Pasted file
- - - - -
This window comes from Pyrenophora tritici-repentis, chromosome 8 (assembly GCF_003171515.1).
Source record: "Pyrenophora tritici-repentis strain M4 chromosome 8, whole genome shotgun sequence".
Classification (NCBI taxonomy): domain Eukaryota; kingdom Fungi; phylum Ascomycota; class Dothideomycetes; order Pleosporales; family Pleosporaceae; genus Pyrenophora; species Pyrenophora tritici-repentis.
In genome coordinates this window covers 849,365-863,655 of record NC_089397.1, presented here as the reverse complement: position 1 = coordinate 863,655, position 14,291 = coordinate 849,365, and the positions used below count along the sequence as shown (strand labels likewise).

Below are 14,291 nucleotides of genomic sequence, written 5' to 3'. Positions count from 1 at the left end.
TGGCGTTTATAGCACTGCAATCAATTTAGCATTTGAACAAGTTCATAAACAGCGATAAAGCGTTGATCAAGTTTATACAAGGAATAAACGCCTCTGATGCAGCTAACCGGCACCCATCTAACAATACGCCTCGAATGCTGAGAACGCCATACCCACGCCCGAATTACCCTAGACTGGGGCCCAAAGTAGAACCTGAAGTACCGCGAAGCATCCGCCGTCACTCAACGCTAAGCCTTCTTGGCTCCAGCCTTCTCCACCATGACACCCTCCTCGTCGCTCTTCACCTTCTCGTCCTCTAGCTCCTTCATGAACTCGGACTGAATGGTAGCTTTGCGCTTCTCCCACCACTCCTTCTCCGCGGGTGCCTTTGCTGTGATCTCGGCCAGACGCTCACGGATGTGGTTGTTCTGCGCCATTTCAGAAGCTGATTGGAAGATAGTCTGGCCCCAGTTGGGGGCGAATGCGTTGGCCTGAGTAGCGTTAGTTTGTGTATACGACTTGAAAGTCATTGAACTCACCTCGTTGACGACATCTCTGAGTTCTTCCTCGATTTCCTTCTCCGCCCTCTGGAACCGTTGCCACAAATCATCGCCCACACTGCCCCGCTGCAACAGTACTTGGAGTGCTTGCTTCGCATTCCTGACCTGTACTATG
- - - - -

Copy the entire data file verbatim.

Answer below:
This window comes from Pyrenophora tritici-repentis, chromosome 8 (assembly GCF_003171515.1).
Source record: "Pyrenophora tritici-repentis strain M4 chromosome 8, whole genome shotgun sequence".
Classification (NCBI taxonomy): domain Eukaryota; kingdom Fungi; phylum Ascomycota; class Dothideomycetes; order Pleosporales; family Pleosporaceae; genus Pyrenophora; species Pyrenophora tritici-repentis.
In genome coordinates this window covers 849,365-863,655 of record NC_089397.1, presented here as the reverse complement: position 1 = coordinate 863,655, position 14,291 = coordinate 849,365, and the positions used below count along the sequence as shown (strand labels likewise).

Below are 14,291 nucleotides of genomic sequence, written 5' to 3'. Positions count from 1 at the left end.
TGGCGTTTATAGCACTGCAATCAATTTAGCATTTGAACAAGTTCATAAACAGCGATAAAGCGTTGATCAAGTTTATACAAGGAATAAACGCCTCTGATGCAGCTAACCGGCACCCATCTAACAATACGCCTCGAATGCTGAGAACGCCATACCCACGCCCGAATTACCCTAGACTGGGGCCCAAAGTAGAACCTGAAGTACCGCGAAGCATCCGCCGTCACTCAACGCTAAGCCTTCTTGGCTCCAGCCTTCTCCACCATGACACCCTCCTCGTCGCTCTTCACCTTCTCGTCCTCTAGCTCCTTCATGAACTCGGACTGAATGGTAGCTTTGCGCTTCTCCCACCACTCCTTCTCCGCGGGTGCCTTTGCTGTGATCTCGGCCAGACGCTCACGGATGTGGTTGTTCTGCGCCATTTCAGAAGCTGATTGGAAGATAGTCTGGCCCCAGTTGGGGGCGAATGCGTTGGCCTGAGTAGCGTTAGTTTGTGTATACGACTTGAAAGTCATTGAACTCACCTCGTTGACGACATCTCTGAGTTCTTCCTCGATTTCCTTCTCCGCCCTCTGGAACCGTTGCCACAAATCATCGCCCACACTGCCCCGCTGCAACAGTACTTGGAGTGCTTGCTTCGCATTCCTGACCTGTACTATG